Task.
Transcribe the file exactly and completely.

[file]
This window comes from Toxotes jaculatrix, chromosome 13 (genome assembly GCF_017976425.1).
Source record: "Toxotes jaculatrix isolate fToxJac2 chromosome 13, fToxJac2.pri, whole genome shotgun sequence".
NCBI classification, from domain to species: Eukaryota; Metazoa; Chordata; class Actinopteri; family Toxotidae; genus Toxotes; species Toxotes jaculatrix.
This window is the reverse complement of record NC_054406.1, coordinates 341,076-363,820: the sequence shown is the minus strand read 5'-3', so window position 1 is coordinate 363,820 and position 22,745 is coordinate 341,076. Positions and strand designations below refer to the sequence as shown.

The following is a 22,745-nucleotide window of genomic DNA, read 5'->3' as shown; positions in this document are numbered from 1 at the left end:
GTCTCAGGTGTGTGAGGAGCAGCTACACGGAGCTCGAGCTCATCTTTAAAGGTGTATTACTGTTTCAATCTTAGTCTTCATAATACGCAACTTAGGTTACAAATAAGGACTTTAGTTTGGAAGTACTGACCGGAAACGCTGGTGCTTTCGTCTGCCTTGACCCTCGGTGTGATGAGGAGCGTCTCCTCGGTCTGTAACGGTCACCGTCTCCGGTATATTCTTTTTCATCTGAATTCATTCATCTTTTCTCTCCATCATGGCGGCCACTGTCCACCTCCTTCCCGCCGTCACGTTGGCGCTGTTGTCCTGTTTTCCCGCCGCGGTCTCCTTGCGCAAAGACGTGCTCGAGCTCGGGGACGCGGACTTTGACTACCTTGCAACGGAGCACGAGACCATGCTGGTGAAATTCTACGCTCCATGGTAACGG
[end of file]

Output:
This window comes from Toxotes jaculatrix, chromosome 13 (genome assembly GCF_017976425.1).
Source record: "Toxotes jaculatrix isolate fToxJac2 chromosome 13, fToxJac2.pri, whole genome shotgun sequence".
NCBI classification, from domain to species: Eukaryota; Metazoa; Chordata; class Actinopteri; family Toxotidae; genus Toxotes; species Toxotes jaculatrix.
This window is the reverse complement of record NC_054406.1, coordinates 341,076-363,820: the sequence shown is the minus strand read 5'-3', so window position 1 is coordinate 363,820 and position 22,745 is coordinate 341,076. Positions and strand designations below refer to the sequence as shown.

The following is a 22,745-nucleotide window of genomic DNA, read 5'->3' as shown; positions in this document are numbered from 1 at the left end:
GTCTCAGGTGTGTGAGGAGCAGCTACACGGAGCTCGAGCTCATCTTTAAAGGTGTATTACTGTTTCAATCTTAGTCTTCATAATACGCAACTTAGGTTACAAATAAGGACTTTAGTTTGGAAGTACTGACCGGAAACGCTGGTGCTTTCGTCTGCCTTGACCCTCGGTGTGATGAGGAGCGTCTCCTCGGTCTGTAACGGTCACCGTCTCCGGTATATTCTTTTTCATCTGAATTCATTCATCTTTTCTCTCCATCATGGCGGCCACTGTCCACCTCCTTCCCGCCGTCACGTTGGCGCTGTTGTCCTGTTTTCCCGCCGCGGTCTCCTTGCGCAAAGACGTGCTCGAGCTCGGGGACGCGGACTTTGACTACCTTGCAACGGAGCACGAGACCATGCTGGTGAAATTCTACGCTCCATGGTAACGG